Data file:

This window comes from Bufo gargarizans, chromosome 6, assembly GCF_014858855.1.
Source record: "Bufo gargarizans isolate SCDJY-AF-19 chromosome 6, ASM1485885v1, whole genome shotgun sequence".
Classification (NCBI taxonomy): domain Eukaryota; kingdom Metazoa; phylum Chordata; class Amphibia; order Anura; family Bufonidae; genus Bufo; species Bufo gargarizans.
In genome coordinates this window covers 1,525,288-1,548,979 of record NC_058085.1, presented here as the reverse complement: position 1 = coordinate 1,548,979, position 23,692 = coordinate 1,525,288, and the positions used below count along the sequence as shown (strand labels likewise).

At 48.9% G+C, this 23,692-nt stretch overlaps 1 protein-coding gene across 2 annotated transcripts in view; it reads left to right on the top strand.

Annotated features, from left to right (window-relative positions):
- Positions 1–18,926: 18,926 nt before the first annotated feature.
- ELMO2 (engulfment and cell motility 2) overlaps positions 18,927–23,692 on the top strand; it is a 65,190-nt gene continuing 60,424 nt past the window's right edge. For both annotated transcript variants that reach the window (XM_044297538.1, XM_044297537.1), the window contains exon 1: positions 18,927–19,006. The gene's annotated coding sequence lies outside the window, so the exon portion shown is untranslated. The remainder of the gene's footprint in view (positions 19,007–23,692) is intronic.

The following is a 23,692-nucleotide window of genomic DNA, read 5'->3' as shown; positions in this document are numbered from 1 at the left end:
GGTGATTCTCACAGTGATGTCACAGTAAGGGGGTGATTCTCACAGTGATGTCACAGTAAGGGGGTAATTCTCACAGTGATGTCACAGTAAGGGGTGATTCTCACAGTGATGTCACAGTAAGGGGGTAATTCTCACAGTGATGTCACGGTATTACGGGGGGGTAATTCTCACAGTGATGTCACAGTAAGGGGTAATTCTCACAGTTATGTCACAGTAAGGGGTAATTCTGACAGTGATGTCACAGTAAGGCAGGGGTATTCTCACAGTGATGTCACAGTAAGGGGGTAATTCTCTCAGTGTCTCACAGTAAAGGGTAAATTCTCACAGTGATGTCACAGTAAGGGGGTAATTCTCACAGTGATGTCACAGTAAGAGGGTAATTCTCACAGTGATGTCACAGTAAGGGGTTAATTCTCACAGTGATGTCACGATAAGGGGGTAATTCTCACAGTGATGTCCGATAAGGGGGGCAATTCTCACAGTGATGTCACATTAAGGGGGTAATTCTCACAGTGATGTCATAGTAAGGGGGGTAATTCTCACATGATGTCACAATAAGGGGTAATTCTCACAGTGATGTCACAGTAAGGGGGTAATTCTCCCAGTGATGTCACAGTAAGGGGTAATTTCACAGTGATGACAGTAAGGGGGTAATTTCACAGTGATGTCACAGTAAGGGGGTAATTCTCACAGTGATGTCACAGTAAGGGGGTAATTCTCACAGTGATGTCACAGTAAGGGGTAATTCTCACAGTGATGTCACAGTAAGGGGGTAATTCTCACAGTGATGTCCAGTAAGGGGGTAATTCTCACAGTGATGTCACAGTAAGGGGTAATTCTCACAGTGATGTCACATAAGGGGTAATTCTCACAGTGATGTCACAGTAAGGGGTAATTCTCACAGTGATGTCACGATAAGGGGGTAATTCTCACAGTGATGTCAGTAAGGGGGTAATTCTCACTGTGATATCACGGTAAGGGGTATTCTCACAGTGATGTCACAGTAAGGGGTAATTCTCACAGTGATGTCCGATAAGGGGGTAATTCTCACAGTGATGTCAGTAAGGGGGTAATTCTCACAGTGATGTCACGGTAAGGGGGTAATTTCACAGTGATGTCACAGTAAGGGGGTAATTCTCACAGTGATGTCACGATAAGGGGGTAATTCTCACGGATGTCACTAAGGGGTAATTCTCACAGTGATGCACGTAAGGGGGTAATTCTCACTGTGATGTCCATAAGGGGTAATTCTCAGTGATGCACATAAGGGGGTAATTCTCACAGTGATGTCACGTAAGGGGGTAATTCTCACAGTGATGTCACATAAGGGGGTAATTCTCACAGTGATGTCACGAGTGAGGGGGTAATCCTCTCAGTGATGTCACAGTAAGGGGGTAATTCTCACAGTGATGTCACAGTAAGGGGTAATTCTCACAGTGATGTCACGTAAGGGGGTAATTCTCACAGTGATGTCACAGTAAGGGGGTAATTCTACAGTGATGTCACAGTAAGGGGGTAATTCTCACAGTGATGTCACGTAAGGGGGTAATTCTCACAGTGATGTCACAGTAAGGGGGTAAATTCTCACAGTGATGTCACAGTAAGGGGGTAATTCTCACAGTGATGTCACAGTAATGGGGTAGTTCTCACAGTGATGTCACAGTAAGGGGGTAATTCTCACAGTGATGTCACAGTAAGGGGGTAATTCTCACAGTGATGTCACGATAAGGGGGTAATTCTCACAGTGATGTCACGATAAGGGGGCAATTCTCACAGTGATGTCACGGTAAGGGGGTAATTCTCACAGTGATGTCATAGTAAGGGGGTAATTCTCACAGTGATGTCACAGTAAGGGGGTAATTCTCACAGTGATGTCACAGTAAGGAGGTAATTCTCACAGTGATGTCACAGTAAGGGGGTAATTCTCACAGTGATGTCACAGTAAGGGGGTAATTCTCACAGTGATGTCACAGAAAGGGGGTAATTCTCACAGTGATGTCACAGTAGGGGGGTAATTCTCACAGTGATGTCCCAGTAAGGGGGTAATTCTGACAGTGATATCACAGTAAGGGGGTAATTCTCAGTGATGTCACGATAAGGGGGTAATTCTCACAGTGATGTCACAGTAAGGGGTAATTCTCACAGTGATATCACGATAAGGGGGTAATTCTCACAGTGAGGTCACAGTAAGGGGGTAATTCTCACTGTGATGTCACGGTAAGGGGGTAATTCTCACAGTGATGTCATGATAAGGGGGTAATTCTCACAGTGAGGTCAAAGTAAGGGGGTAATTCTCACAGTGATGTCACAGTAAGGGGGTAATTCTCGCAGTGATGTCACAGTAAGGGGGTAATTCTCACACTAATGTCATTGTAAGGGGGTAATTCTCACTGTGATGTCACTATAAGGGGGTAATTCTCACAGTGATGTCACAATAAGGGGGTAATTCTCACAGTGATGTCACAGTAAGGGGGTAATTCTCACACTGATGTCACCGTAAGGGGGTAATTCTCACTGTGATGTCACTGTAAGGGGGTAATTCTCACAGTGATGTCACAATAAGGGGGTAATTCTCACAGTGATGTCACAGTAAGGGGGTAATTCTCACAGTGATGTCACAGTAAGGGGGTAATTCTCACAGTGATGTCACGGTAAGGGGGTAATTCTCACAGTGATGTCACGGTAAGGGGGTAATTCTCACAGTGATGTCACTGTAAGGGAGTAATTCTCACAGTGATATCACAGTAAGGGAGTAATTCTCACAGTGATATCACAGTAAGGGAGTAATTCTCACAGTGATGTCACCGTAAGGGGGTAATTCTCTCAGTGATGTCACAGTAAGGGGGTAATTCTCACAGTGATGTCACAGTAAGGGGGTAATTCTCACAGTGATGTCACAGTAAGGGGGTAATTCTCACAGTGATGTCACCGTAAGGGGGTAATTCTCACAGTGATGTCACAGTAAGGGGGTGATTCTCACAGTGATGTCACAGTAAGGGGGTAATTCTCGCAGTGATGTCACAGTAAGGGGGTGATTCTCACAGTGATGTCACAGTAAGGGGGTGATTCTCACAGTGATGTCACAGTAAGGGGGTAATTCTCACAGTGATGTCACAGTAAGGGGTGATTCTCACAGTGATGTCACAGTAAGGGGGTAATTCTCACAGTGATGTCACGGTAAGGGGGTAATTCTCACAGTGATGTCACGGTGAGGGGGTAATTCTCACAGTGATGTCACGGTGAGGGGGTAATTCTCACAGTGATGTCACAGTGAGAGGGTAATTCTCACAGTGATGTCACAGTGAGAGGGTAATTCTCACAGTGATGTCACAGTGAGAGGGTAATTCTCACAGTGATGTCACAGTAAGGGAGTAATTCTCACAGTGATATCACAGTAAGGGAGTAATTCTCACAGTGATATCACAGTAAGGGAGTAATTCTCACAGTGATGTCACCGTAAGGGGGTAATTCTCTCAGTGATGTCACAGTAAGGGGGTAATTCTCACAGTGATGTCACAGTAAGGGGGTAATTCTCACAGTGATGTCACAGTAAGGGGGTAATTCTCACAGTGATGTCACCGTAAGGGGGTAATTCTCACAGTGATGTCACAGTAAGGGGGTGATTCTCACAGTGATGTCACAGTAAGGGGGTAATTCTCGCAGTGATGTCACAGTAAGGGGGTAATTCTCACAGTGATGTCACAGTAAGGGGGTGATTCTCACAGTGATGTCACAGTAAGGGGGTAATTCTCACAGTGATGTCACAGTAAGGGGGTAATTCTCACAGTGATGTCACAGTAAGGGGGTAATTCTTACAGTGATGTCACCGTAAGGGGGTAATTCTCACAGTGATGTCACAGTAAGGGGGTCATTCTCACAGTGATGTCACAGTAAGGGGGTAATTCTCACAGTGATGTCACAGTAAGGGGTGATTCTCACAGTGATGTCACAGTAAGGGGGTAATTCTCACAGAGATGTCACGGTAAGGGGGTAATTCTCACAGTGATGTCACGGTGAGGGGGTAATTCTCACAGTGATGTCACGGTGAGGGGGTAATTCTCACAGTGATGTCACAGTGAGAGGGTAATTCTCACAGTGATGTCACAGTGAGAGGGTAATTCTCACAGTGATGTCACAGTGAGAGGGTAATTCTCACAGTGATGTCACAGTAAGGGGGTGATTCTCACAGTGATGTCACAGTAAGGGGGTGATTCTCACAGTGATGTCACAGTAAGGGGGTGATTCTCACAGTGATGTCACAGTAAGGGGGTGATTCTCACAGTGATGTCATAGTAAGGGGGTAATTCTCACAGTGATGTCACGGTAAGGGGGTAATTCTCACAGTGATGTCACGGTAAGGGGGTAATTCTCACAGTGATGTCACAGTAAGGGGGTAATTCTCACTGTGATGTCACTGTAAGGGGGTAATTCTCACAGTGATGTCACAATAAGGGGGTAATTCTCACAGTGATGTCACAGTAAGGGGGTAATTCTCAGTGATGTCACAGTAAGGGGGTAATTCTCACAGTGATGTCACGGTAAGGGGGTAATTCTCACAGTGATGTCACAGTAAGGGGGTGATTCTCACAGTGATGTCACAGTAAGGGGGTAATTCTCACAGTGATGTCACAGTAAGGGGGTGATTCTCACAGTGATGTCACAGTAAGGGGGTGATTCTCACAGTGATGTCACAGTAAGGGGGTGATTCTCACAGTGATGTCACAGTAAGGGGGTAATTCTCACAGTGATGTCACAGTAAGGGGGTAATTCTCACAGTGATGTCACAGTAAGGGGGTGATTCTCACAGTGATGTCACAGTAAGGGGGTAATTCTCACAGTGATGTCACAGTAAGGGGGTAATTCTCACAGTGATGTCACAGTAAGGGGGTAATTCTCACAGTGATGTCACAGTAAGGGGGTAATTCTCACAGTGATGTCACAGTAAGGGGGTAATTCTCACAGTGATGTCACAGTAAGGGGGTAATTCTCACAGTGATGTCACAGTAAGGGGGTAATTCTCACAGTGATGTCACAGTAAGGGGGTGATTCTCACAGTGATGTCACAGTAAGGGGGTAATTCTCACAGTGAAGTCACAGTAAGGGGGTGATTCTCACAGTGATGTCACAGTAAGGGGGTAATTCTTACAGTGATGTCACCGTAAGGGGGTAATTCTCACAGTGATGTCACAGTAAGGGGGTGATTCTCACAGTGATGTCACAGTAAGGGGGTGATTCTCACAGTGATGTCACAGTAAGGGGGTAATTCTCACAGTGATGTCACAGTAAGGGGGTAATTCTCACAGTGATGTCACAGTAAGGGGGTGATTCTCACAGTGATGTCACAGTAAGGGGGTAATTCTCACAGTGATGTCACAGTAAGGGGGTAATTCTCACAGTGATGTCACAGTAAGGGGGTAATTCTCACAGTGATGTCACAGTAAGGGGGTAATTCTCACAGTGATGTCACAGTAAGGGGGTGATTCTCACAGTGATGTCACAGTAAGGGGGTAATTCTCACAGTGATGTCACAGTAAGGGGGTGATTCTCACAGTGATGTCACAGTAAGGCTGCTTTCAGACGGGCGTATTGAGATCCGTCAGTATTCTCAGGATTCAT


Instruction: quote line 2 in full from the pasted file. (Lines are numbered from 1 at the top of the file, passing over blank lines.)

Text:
Source record: "Bufo gargarizans isolate SCDJY-AF-19 chromosome 6, ASM1485885v1, whole genome shotgun sequence".